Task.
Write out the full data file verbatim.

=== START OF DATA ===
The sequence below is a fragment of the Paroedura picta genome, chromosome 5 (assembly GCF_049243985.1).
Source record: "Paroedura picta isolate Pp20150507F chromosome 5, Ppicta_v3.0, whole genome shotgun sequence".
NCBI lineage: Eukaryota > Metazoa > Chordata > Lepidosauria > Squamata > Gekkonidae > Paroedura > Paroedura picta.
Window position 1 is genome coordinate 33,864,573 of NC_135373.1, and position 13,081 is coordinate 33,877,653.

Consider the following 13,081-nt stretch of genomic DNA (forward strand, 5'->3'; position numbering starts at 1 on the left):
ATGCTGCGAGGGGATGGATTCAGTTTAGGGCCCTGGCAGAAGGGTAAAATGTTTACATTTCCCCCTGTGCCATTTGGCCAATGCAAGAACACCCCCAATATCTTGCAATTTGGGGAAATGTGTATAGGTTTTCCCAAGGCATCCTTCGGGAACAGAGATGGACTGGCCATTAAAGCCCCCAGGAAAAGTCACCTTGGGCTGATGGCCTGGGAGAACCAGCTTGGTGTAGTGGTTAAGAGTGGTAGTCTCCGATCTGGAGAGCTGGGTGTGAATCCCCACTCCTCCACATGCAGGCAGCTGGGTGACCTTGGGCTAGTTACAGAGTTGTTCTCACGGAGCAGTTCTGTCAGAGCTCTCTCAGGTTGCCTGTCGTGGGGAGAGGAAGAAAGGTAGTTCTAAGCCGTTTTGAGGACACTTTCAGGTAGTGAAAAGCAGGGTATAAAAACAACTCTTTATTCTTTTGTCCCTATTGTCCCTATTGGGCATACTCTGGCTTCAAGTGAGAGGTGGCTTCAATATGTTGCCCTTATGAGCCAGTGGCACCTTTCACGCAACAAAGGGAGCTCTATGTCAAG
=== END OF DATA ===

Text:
The sequence below is a fragment of the Paroedura picta genome, chromosome 5 (assembly GCF_049243985.1).
Source record: "Paroedura picta isolate Pp20150507F chromosome 5, Ppicta_v3.0, whole genome shotgun sequence".
NCBI lineage: Eukaryota > Metazoa > Chordata > Lepidosauria > Squamata > Gekkonidae > Paroedura > Paroedura picta.
Window position 1 is genome coordinate 33,864,573 of NC_135373.1, and position 13,081 is coordinate 33,877,653.

Consider the following 13,081-nt stretch of genomic DNA (forward strand, 5'->3'; position numbering starts at 1 on the left):
ATGCTGCGAGGGGATGGATTCAGTTTAGGGCCCTGGCAGAAGGGTAAAATGTTTACATTTCCCCCTGTGCCATTTGGCCAATGCAAGAACACCCCCAATATCTTGCAATTTGGGGAAATGTGTATAGGTTTTCCCAAGGCATCCTTCGGGAACAGAGATGGACTGGCCATTAAAGCCCCCAGGAAAAGTCACCTTGGGCTGATGGCCTGGGAGAACCAGCTTGGTGTAGTGGTTAAGAGTGGTAGTCTCCGATCTGGAGAGCTGGGTGTGAATCCCCACTCCTCCACATGCAGGCAGCTGGGTGACCTTGGGCTAGTTACAGAGTTGTTCTCACGGAGCAGTTCTGTCAGAGCTCTCTCAGGTTGCCTGTCGTGGGGAGAGGAAGAAAGGTAGTTCTAAGCCGTTTTGAGGACACTTTCAGGTAGTGAAAAGCAGGGTATAAAAACAACTCTTTATTCTTTTGTCCCTATTGTCCCTATTGGGCATACTCTGGCTTCAAGTGAGAGGTGGCTTCAATATGTTGCCCTTATGAGCCAGTGGCACCTTTCACGCAACAAAGGGAGCTCTATGTCAAG